The drugs may have effects on both your hair and your skin, which could be permanent or temporary. You may find your usual products irritate your skin, make your hair thin out, or you just don’t like the smell anymore.

Your doctor or pharmacist can give you information about what side effects to expect and potentially how to manage them. But your hairdresser and beautician can also help as they’re often hands on with other other people dealing with the same or similar issues.

You might also like to consult a dietician or look up some information about what to eat to support your hair and skin at this time.

Go Play Shopping!

If you’ve avoided the shops for a while, it’s time to go to the local mall, and see how some of the advice for small or flat chested women looks on you.

Even if you don’t plan to buy the exact garment you’re looking at, it’s worth trying most of the disguise/flaunt/live list just to get a general idea of what the lines and patterns look like on you.

Are you comfortable with tiny or no straps when you’ve got no boobs to flash? Or do you find more lacework or broidery anglais appealing. Do you feel self-conscious about the lack and prefer camoflage patterns or textural details?

Take a few photos to check with your besties, or look back once the exhaustion lifts.

Shopping for Real

Once you’ve had a play shop, adjust your list and go get it!

Wrap Up

Having a mastectomy is a massive change in the way you look and feel.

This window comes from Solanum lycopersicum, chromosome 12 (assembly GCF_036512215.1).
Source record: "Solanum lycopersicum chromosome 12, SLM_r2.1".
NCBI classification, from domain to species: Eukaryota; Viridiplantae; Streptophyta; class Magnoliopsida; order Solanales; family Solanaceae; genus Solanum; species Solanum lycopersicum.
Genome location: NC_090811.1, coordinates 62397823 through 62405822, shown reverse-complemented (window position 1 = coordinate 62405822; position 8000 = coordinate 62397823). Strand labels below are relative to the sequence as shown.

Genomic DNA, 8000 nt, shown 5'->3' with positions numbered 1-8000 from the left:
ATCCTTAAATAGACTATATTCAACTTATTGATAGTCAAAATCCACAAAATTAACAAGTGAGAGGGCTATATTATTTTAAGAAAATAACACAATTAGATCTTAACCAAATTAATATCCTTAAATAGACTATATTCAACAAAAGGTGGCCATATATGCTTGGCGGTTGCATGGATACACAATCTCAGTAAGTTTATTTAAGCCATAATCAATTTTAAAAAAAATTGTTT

You’re pretty much learning how to dress yourself from scratch again, and it’s going to feel like life and death decisions. You’re going to make mistakes and buy things you regret.

But just like everything else in life, you’ll grow and change, and what works for now won’t work forever.

So, take it easy on yourself.

Pace yourself – you don’t have to create a whole new wardrobe all at once. Do some research, buy something, and see how it makes you feel post-mastectomy.

Good luck!

Photo of woman sitting on a rock watching a lake by Julia Caesar on Unsplash

For more, see my wardrobe planning page.

Signature Wardrobe Planning

Buying clothes seems easy, but getting matching ones that fit you and your lifestyle and share washing instructions is more difficult.

Signature Wardrobe Planning shares a plan for buying the right clothes at the right price for the right life. So you always have something to wear that makes you look and feel confident.

Discover the four-step system for developing your wardrobe plan. Buy now:

Signature Wardrobe Planning cover shows a woman holding up an evening gown.